cover Early Recordings and Musical Style by Robert Philip
Until recently, early recordings were regarded as little more than old-fashioned curiosities by musicians. Scholars and musicians now are beginning to realise their importance as historical documents which preserve the performance of composers and the musicians with whom they worked. In this fascinating study, Robert Philip argues that recordings of the early twentieth-century provide an important and hitherto neglected resource in the history of musical performance. The book concentrates on aspects of performance which underwent the greatest change in the early twentieth century, including rhythm, rubato, vibrato, and portamento. The final chapters explore some of the implications of these changes, both for the study of earlier periods and for the understanding of our own attitudes to the music of the past.

cover Evening in the Palace of Reason: Bach Meets Frederick the Great in the Age of Enlightenment by James R. Gaines
Johann Sebastian Bach created what may be the most celestial and profound body of music in history; Frederick the Great built the colossus we now know as Germany, and along with it a template for modern warfare. Their fleeting encounter in 1757 signals a unique moment in history where belief collided with the cold certainty of reason. Set at the tipping point between the ancient and modern world, Evening in the Palace of Reason captures the tumult of the eighteenth century, the legacy of the Reformation, and the birth of the Enlightenment in this extraordinary tale of two men.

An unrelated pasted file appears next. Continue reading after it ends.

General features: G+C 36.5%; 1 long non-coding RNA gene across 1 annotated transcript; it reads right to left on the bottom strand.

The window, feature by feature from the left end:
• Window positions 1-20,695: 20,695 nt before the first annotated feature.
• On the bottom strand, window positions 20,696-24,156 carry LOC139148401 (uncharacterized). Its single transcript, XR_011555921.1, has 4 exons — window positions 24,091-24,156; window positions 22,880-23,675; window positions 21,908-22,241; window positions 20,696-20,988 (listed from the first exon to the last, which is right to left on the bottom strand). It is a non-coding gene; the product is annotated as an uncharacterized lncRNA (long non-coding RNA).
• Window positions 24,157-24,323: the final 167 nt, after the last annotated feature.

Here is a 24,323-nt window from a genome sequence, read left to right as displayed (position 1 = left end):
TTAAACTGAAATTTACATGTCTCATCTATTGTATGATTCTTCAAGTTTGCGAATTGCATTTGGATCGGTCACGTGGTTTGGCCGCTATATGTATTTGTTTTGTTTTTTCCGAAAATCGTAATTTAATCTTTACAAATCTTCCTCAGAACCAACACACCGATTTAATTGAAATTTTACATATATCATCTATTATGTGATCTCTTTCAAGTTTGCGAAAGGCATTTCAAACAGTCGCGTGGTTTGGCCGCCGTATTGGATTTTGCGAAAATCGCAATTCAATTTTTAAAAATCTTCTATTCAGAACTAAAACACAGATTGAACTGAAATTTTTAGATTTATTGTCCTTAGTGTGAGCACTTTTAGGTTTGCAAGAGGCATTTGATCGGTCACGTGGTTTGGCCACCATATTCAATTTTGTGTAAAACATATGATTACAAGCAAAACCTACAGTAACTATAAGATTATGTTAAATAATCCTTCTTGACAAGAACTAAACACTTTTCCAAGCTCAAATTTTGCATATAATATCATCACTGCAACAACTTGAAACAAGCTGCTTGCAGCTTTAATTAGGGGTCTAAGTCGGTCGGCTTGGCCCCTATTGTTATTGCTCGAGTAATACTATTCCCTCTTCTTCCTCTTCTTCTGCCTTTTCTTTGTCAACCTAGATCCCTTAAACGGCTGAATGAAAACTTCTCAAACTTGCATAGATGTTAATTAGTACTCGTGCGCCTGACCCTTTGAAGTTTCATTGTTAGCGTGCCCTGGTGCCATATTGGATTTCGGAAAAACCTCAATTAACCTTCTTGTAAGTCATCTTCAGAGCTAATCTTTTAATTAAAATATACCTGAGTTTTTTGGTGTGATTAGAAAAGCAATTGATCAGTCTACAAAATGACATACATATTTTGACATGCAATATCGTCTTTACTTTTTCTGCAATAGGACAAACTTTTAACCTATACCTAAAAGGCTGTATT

cover Gabriel Faure by Jean-MicheI Nectoux
Jean-Michel Nectoux's important new biography of Gabriel Fauré is the most comprehensive study yet of this central figure of fin de siecle France. It traces the composer's life and the rich cultural milieu in which he lived and worked: the world also of Saint-Saens, Flaubert, Verlaine, Ravel, Debussy and Proust. A large part of the book considers Faure's music, with particular emphasis on his adjustment to the musical language of the twentieth century and the formation of his late style. Works in all genres are discussed in detail. The book is the fruit of over twenty years' research by Nectoux, the foremost authority on Gabriel Fauré. He has read more than 5000 previously unpublished letters and has unearthed more than 120 musical manuscripts in the process of writing this definitive study. The text is richly illustrated with rare photographs from Fauré's lifetime and contains an extended chronology of the composer's life, a complete chronological listing of all his own works and a detailed bibliography.

cover Giacomo Meyerbeer And Music Drama In Nineteenth-century Paris by Mark Everist

cover J. S. Bach and the German Motet by Daniel R. Melamed